Never before or since has Krulak run into a general officer standing duty on Christmas Day.
“I think it says volumes about Jim Mattis and his leadership style,” Krulak said. “He did it very unobtrusively. He just took the duty.”

I posted this as an example of the image that General James Mattis cultivated with his style of leadership. And then Trump happened…


#281

NYTimes: The Ghost of Trump Chaos Future
The Ghost of Trump Chaos Future

Two years ago, after the shock of Donald Trump’s election, financial markets briefly freaked out, then quickly recovered. In effect, they decided that while Trump was manifestly unqualified for the job, temperamentally and intellectually, it wouldn’t matter. He might talk the populist talk, but he’d walk the plutocratic walk. He might be erratic and uninformed, but wiser heads would keep him from doing anything too stupid.

In other words, investors convinced themselves that they had a deal: Trump might sound off, but he wouldn’t really get to make policy. And, hey, taxes on corporations and the wealthy would go down.

But now, just in time for Christmas, people are realizing that there was no such deal — or at any rate, that there wasn’t a sanity clause. (Sorry, couldn’t help myself.) Put an unstable, ignorant, belligerent man in the Oval Office, and he will eventually do crazy things.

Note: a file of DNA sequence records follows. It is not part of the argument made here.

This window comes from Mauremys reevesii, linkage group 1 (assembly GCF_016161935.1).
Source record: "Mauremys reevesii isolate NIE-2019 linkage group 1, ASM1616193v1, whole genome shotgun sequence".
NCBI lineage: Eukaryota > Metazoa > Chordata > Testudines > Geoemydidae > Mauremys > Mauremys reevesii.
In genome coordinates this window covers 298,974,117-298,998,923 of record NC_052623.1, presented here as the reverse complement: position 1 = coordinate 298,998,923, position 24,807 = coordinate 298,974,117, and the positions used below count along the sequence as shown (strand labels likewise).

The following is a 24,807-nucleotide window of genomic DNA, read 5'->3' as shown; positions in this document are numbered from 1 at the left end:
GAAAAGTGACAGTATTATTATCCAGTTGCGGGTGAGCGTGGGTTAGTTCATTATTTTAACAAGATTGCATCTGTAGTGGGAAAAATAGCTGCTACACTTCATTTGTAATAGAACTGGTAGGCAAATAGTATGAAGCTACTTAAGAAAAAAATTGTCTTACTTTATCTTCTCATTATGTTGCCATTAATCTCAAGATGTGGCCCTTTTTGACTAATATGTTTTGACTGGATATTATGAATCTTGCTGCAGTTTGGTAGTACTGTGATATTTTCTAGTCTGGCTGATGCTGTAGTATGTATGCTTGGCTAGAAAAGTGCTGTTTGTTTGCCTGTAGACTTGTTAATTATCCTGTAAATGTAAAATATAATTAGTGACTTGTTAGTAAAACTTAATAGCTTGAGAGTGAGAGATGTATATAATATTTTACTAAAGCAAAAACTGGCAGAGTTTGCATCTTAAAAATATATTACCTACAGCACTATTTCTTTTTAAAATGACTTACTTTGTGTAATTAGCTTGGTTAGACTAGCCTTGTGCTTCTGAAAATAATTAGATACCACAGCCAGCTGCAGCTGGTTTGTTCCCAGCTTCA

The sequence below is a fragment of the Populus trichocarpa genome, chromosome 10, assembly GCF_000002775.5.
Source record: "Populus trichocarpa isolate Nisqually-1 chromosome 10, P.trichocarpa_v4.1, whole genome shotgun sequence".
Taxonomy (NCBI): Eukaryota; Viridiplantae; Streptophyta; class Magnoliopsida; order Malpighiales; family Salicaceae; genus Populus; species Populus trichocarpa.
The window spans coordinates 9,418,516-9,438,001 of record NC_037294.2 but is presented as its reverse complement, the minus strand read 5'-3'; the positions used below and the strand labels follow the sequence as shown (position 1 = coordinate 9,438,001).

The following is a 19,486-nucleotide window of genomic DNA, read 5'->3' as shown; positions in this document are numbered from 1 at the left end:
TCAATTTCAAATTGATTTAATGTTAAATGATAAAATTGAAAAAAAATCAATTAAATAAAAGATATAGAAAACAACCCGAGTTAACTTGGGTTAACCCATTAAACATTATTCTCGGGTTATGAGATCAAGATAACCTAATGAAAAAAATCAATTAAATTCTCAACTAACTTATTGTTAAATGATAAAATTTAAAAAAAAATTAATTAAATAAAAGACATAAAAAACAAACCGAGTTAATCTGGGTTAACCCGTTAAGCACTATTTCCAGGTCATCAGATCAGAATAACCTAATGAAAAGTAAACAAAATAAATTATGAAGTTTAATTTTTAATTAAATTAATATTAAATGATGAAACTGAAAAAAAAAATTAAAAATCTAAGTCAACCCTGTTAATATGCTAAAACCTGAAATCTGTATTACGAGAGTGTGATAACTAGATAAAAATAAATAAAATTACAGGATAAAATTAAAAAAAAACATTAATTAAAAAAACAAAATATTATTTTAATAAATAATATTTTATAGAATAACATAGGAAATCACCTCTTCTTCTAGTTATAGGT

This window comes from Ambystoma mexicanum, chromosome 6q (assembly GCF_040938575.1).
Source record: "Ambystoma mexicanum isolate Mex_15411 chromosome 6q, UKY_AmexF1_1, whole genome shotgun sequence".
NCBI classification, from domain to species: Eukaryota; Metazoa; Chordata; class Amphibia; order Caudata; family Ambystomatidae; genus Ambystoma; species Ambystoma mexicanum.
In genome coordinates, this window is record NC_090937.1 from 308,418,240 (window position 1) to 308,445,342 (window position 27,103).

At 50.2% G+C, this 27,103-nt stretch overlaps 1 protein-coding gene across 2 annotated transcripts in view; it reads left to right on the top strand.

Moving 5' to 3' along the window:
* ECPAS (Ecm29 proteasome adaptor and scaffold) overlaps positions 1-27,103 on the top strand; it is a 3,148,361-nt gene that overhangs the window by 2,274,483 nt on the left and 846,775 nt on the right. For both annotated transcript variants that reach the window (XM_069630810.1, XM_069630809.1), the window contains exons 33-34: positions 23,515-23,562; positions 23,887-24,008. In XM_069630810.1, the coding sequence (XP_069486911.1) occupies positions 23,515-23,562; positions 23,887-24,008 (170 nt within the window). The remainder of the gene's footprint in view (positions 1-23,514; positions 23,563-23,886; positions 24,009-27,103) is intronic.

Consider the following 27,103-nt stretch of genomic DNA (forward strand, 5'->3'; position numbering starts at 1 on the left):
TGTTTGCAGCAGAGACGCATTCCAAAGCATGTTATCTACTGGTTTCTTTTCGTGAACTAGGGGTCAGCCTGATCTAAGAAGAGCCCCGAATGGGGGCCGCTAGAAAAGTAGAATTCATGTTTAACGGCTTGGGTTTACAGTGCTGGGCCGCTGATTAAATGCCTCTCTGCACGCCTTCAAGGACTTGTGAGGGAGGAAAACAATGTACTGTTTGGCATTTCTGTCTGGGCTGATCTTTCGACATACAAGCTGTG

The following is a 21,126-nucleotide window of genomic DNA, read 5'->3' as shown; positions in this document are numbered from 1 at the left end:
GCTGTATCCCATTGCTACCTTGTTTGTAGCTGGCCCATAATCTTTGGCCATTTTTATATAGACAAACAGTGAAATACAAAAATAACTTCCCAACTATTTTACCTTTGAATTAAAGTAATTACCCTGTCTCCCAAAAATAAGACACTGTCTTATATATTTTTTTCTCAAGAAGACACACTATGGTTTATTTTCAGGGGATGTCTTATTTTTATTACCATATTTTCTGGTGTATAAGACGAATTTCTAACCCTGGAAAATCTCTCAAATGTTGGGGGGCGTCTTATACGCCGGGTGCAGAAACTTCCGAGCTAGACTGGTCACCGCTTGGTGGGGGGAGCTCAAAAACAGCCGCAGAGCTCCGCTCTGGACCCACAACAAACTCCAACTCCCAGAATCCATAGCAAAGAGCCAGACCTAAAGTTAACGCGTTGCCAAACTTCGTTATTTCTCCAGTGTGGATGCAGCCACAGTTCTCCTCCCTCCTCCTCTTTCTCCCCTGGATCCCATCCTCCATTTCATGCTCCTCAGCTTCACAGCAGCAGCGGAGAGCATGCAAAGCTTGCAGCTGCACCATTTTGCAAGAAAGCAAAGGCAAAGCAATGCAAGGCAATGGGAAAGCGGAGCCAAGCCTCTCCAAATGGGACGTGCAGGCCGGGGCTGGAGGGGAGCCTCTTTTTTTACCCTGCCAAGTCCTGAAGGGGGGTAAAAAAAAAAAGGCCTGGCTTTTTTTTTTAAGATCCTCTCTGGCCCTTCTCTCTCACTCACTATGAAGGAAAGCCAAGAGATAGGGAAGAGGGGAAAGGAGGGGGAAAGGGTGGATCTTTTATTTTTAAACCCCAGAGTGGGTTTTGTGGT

To be clear, voters have been aware for some time that government by a bad man is bad government. That’s why Democrats won a historically spectacular majority of the popular vote in the midterms. Even the wealthy, who have been the prime beneficiaries of Trump policies, are unhappy: A CNBC survey finds that millionaires, even Republican millionaires, have turned sharply against the tweeter in chief.


#282

What kind of crazy has this man wrought…dumbfounding and dangerous.

Trump is incompetent, impulsive and amoral. Heaven help us all.

It has become a cliche to quote William Butler Yeats’s poem “The Second Coming,” written almost 100 years ago in the aftermath of World War I. But no one has said it better: “Things fall apart; the centre cannot hold; / Mere anarchy is loosed upon the world . . . And what rough beast, its hour come round at last, / Slouches toward Bethlehem to be born?”

We should acknowledge such apocalyptic thoughts so that we may conquer them. For many millennia, this has been the season of hope and renewal — the time of year when, in the Northern Hemisphere, the daylight hours begin to grow longer and the promise of spring, still months away, is assured. While Christians celebrate the birth of their savior, others mark the turning of a page and the coming of a brighter tomorrow.

So we must be realistic but never hopeless. Much has gone wrong. But it is in our power to put things right.

Political news refused to take a break for the holidays. Here is a recap of what occurred in the whirlwind week of Dec. 17-21. (Blair Guild/The Washington Post)